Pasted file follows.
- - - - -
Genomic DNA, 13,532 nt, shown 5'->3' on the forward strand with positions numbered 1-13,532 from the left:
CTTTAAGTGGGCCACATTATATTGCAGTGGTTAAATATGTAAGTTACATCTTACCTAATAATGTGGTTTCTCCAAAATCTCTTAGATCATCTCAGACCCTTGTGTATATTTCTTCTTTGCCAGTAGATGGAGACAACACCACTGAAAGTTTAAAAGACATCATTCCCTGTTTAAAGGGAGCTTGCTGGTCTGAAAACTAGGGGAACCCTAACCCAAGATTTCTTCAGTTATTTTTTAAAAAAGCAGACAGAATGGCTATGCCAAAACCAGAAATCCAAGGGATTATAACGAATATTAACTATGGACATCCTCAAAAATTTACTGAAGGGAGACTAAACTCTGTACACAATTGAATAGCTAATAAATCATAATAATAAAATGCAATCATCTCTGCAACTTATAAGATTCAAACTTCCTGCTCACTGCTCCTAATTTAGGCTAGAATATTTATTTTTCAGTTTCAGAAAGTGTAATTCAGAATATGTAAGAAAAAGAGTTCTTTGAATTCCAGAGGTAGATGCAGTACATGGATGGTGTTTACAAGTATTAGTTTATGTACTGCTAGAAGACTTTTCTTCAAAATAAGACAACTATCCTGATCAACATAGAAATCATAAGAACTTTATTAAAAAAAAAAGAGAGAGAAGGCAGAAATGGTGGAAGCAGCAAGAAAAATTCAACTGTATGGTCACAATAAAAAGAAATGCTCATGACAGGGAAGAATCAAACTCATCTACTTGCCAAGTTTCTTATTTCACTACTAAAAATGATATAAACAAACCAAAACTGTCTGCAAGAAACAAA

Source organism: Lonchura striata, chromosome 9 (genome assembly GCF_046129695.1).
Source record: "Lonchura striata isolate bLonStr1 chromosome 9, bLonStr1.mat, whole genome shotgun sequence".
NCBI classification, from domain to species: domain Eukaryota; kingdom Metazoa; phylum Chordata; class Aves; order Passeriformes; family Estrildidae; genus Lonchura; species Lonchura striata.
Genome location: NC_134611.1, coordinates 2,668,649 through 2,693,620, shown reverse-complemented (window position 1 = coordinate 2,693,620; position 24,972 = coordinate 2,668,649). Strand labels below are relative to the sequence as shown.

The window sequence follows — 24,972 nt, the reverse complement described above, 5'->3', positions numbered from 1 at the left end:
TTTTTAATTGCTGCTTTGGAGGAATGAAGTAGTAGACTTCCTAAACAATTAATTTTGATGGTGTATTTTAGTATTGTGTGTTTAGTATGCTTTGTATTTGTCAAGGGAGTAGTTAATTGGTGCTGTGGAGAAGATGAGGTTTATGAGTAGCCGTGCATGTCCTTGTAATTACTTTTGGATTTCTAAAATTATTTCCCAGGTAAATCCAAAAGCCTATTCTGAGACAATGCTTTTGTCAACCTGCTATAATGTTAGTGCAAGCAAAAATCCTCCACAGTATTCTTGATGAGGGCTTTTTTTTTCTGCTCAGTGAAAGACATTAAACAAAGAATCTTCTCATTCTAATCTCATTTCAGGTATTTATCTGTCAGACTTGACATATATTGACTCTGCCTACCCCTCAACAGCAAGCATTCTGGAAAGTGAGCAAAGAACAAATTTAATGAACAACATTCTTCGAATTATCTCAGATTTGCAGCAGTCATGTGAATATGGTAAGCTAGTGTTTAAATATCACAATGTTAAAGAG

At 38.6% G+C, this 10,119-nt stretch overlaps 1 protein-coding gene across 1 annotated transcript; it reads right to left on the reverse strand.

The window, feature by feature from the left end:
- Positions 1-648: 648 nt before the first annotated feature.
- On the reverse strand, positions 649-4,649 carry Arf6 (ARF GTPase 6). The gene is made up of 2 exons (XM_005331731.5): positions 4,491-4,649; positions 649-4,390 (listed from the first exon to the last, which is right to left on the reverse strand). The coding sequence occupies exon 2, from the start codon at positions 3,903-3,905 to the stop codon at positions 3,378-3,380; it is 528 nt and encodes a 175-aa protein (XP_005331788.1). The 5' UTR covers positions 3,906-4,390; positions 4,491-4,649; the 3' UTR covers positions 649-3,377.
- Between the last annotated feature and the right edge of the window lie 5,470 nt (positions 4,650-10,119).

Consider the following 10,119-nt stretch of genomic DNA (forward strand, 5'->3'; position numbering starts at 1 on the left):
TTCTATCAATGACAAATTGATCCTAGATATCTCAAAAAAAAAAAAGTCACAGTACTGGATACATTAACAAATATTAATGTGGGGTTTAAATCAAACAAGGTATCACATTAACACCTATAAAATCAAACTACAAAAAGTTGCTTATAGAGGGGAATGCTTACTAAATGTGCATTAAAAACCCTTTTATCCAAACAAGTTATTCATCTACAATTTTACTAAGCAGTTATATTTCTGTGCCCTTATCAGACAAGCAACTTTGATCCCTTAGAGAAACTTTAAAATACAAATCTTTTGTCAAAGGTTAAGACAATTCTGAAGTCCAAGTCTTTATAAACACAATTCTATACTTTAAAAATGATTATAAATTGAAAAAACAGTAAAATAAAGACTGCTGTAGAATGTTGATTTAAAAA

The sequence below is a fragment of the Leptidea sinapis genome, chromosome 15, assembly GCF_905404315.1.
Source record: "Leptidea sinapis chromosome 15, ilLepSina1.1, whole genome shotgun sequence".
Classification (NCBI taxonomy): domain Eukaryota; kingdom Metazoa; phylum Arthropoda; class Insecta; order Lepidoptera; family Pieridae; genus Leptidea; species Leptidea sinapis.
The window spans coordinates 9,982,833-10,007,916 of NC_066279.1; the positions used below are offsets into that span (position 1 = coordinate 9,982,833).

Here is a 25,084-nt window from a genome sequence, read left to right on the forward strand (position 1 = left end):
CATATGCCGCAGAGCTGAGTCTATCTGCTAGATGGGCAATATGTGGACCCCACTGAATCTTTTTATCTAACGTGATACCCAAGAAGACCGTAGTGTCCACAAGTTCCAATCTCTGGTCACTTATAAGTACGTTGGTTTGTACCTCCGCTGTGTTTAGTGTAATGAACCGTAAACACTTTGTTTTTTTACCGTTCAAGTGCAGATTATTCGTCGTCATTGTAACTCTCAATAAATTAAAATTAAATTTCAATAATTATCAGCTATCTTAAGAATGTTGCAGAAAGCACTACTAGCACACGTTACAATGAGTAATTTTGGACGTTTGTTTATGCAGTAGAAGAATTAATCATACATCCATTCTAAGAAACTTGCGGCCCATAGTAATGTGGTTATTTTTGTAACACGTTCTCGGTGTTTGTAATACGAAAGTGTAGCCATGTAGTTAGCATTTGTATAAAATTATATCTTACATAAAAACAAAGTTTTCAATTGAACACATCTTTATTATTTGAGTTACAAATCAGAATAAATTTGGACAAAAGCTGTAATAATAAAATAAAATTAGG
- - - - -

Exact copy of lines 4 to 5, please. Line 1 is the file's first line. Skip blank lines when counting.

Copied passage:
Source record: "Lonchura striata isolate bLonStr1 chromosome 9, bLonStr1.mat, whole genome shotgun sequence".
NCBI classification, from domain to species: domain Eukaryota; kingdom Metazoa; phylum Chordata; class Aves; order Passeriformes; family Estrildidae; genus Lonchura; species Lonchura striata.